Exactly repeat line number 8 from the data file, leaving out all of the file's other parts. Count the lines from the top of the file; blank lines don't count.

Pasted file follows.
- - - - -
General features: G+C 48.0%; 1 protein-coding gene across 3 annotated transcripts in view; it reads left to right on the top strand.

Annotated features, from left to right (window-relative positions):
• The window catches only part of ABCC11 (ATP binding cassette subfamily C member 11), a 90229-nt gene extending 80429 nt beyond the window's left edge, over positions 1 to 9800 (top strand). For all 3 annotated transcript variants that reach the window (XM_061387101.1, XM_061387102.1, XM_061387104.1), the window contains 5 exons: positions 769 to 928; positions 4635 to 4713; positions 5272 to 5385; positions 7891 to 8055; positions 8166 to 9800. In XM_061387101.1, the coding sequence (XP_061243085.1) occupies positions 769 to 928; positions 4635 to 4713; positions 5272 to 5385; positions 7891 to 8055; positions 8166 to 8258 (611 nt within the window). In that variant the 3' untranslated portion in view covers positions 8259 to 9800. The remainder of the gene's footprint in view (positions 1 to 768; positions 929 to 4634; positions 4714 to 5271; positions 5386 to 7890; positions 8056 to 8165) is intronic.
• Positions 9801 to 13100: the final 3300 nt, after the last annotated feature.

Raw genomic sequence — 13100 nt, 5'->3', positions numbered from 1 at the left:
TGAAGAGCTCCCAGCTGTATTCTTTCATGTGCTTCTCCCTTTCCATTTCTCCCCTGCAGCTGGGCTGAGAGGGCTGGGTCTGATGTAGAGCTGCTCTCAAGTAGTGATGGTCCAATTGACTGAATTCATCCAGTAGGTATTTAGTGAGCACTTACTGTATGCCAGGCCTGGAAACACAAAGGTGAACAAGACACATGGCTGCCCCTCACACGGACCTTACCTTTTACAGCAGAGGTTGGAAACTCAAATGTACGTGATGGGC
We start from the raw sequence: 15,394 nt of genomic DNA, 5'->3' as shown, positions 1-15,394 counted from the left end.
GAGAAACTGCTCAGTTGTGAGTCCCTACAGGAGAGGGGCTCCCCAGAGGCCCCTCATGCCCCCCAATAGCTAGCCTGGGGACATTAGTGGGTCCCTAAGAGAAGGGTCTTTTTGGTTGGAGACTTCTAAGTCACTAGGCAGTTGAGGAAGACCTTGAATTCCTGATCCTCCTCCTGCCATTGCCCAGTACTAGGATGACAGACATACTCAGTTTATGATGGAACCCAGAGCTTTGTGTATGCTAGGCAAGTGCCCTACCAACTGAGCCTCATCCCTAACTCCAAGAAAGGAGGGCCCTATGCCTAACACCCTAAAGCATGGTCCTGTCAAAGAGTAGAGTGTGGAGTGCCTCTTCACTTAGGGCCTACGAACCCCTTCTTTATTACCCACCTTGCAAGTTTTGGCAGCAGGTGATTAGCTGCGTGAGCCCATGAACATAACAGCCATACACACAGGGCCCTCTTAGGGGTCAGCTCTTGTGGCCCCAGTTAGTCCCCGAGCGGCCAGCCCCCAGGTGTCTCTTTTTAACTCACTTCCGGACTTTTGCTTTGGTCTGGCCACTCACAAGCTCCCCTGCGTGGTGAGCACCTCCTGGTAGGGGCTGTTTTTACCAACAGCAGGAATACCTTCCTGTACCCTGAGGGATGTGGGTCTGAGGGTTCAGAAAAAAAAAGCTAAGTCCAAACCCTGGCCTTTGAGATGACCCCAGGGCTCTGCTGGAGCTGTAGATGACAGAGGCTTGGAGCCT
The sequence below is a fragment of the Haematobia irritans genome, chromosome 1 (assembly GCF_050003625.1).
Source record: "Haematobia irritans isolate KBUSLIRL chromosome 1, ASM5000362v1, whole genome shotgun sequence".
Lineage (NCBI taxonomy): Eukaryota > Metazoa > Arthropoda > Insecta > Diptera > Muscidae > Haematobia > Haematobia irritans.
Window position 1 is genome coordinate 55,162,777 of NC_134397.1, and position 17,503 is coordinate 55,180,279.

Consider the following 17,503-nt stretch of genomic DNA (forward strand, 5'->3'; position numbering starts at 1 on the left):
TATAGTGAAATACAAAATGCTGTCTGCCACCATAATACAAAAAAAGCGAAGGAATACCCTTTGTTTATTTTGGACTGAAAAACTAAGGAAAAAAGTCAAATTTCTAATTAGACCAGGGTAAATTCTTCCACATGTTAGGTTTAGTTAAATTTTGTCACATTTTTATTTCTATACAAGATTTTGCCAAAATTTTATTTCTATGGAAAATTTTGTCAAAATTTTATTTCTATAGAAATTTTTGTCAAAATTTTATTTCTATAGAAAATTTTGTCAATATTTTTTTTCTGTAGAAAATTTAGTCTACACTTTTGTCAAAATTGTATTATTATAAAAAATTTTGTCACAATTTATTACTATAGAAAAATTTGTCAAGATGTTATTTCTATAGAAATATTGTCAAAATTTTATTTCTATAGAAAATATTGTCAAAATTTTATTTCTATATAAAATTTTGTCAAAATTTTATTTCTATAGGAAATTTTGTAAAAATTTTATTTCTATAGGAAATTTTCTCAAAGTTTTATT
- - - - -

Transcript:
GAGAAACTGCTCAGTTGTGAGTCCCTACAGGAGAGGGGCTCCCCAGAGGCCCCTCATGCCCCCCAATAGCTAGCCTGGGGACATTAGTGGGTCCCTAAGAGAAGGGTCTTTTTGGTTGGAGACTTCTAAGTCACTAGGCAGTTGAGGAAGACCTTGAATTCCTGATCCTCCTCCTGCCATTGCCCAGTACTAGGATGACAGACATACTCAGTTTATGATGGAACCCAGAGCTTTGTGTATGCTAGGCAAGTGCCCTACCAACTGAGCCTCATCCCTAACTCCAAGAAAGGAGGGCCCTATGCCTAACACCCTAAAGCATGGTCCTGTCAAAGAGTAGAGTGTGGAGTGCCTCTTCACTTAGGGCCTACGAACCCCTTCTTTATTACCCACCTTGCAAGTTTTGGCAGCAGGTGATTAGCTGCGTGAGCCCATGAACATAACAGCCATACACACAGGGCCCTCTTAGGGGTCAGCTCTTGTGGCCCCAGTTAGTCCCCGAGCGGCCAGCCCCCAGGTGTCTCTTTTTAACTCACTTCCGGACTTTTGCTTTGGTCTGGCCACTCACAAGCTCCCCTGCGTGGTGAGCACCTCCTGGTAGGGGCTGTTTTTACCAACAGCAGGAATACCTTCCTGTACCCTGAGGGATGTGGGTCTGAGGGTTCAGAAAAAAAAAGCTAAGTCCAAACCCTGGCCTTTGAGATGACCCCAGGGCTCTGCTGGAGCTGTAGATGACAGAGGCTTGGAGCCT